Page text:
The State as Shiloh
So too the modern state declares itself to be Shiloh, he whose right it is. The modern state acknowledges no law beyond itself, no law-giver save itself, no savior beyond man, and no binding power beyond time and history. It sometimes disguises its hatred by a show of tolerance for Christianity, but that toleration is itself a form of declaring that Biblical faith is irrelevant. If the claims of Scripture and the God of Scripture are true, then there is no way in which men and institutions can sidestep the absolute requirement of total submission to Jesus Christ as Lord. Their option is only Christ for judgment: there is no life apart from Him, not any order possible in contempt of him.
For the state to attempt, as twentieth century states do, to establish an order apart from Christ is to say that God is not the Lord, and that the universe is open to other claims of deity and sovereignty.
At the first Christmas, the battle was joined, church (the priests), state (Herod), and fallen humanity against the Christ-child. At the crucifixion, the battle continued, with priests, Sanhedrin, and Rome united in striving to destroy the King. In virtually every capitol in the world today, the battle continues, as new sanhedrins, called parliaments, congresses, national assemblies, and like names, seek to set aside and suppress the claims of Christ as absolute Lord and only Savior. The new Herods and Pilates seek sanctimoniously to wash their hands of Him and then to go about their own great business of creating a paradise on earth without God, and the only result is hell on earth.
Gil Elliott in his Twentieth Century Book of the Dead (1972), tells us that in the twentieth century, the era of the triumph of humanism, between 89 and 159 million people have died in war and revolution, and their related violences, famines, slave labor camps, and the like. His statistics err on the side of conservatism; at some points, very able historians would even double the figure. Nor does he include other forms of mass murders, such as abortions. What Elliot does point out, however, is that every attempt to call some other era more bloody is untenable: "[E]very attempt to do so shows the twentieth century to be incomparably the more violent period." (This, of course, does not deter humanistic scholars from viewing with horror the sins of Christian rulers in the past, while seeing all the events of the present as a prelude to paradise. But, as Solzhenitsyn observes, in The Gulag Archipelago, "pride grows in the human heart like lard on a pig.")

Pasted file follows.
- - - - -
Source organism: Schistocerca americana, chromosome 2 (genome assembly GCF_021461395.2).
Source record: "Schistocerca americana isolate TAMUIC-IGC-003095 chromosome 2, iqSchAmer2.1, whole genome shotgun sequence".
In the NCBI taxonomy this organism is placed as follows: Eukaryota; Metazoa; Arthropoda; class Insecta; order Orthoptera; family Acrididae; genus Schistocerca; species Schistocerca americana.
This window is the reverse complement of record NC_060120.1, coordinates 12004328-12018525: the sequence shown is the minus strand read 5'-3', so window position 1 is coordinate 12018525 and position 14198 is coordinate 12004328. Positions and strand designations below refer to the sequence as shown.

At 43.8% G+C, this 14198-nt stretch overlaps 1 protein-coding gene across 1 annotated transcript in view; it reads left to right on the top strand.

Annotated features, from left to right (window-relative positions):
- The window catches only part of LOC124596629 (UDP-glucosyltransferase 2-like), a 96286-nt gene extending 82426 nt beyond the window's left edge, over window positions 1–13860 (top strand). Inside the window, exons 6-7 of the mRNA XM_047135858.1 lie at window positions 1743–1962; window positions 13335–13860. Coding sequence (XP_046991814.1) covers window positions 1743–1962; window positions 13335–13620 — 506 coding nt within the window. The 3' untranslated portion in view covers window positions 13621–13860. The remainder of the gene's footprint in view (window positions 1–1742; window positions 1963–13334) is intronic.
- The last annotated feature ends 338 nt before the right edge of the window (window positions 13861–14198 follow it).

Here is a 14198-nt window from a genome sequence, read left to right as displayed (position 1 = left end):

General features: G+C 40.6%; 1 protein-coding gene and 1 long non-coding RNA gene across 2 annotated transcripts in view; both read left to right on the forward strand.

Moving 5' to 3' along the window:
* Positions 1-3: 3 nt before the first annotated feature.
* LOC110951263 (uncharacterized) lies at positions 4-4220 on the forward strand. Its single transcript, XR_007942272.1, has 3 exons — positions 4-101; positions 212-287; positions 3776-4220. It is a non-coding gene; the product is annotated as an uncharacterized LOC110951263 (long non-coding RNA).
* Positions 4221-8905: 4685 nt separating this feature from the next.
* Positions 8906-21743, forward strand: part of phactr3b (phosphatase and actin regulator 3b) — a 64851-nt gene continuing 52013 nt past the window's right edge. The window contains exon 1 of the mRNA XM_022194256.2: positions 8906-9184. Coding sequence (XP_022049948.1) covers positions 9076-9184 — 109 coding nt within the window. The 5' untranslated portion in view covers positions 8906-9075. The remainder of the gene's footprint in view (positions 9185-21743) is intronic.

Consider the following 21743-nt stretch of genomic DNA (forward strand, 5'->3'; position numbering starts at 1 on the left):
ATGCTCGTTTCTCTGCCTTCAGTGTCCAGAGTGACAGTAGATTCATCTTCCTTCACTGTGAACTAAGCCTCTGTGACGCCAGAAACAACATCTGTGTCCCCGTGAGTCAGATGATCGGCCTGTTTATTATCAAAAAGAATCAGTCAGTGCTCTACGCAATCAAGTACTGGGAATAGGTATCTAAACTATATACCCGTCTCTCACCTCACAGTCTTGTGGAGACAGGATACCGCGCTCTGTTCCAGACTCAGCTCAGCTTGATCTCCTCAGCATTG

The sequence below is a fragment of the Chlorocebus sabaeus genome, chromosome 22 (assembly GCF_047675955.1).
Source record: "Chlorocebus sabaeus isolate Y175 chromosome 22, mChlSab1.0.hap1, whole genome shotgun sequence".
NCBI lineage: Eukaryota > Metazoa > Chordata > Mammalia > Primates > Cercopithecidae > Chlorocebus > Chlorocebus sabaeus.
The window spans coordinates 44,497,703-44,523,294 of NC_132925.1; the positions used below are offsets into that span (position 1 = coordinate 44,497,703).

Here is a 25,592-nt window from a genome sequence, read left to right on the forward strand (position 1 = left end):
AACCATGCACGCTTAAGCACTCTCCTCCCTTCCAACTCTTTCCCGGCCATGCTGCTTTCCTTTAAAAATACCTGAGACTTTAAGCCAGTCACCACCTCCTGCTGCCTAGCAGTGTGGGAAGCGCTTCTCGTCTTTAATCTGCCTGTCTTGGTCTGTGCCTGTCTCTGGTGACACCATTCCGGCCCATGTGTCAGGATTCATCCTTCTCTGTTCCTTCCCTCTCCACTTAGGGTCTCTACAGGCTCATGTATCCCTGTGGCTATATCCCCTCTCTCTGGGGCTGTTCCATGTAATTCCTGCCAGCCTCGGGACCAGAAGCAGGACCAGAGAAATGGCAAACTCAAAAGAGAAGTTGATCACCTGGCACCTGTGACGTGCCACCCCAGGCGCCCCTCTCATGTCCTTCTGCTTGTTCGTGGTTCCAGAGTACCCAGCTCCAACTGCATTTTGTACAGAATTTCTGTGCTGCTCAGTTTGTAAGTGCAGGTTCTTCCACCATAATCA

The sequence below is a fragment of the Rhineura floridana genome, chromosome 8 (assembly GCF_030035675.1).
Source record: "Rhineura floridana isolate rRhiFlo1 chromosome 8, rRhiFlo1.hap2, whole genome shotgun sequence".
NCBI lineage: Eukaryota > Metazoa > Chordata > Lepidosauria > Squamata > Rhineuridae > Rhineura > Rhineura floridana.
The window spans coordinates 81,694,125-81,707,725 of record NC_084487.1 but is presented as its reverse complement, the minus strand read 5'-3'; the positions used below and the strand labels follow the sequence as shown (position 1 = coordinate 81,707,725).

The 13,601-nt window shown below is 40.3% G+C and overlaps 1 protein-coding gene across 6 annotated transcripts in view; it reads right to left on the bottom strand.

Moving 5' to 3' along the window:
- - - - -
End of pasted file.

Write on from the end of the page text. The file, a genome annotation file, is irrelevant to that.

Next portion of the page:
To the question, Who is Shiloh?, the twentieth century rarely answers, Jesus Christ. Even among those who profess to call Him Savior, too few will also acknowledge Him to be the Lord. But, if He is not our Lord, He is not our Savior. Jesus Christ is not an insurance agent, writing out an insurance policy on us, and then making no further claim on us, as long as our policy is paid up with modest sums from time to time. He is Shiloh, He whose right it is, and He will not surrender His sovereignty unto any other.
Because Jesus Christ is Shiloh, our world is under judgment for refusing to acknowledge Him Lord and Savior. These troubled times should not distress or trouble us: they are evidences that Shiloh is at work, shaking the things which can be shaken, so that the unshakeable may alone remain. He will overturn our humanistic world, shatter its pride, autonomy, and complacency, and He shall reign in both judgment and in peace. It is He and not the world who is our peace. In the troubled world of His birth, the glorious song of the heavenly host was "Glory to God in the highest, and on earth peace, good will toward men" (Lk. 2:14). The meaning of this peace, our Savior-King declares, is Himself. "For he is our peace, who hath made both one, and hath broken down the middle wall of partition" between God and man (Eph. 2:14). By means of His grace and law-word, all things are to be brought into and under His peace. His strong and calming word to us is this: "Peace I leave with you, my peace I give unto you: not as the world giveth, give I unto you. Let not your heart be troubled, neither let it be afraid" (Jn. 14:27).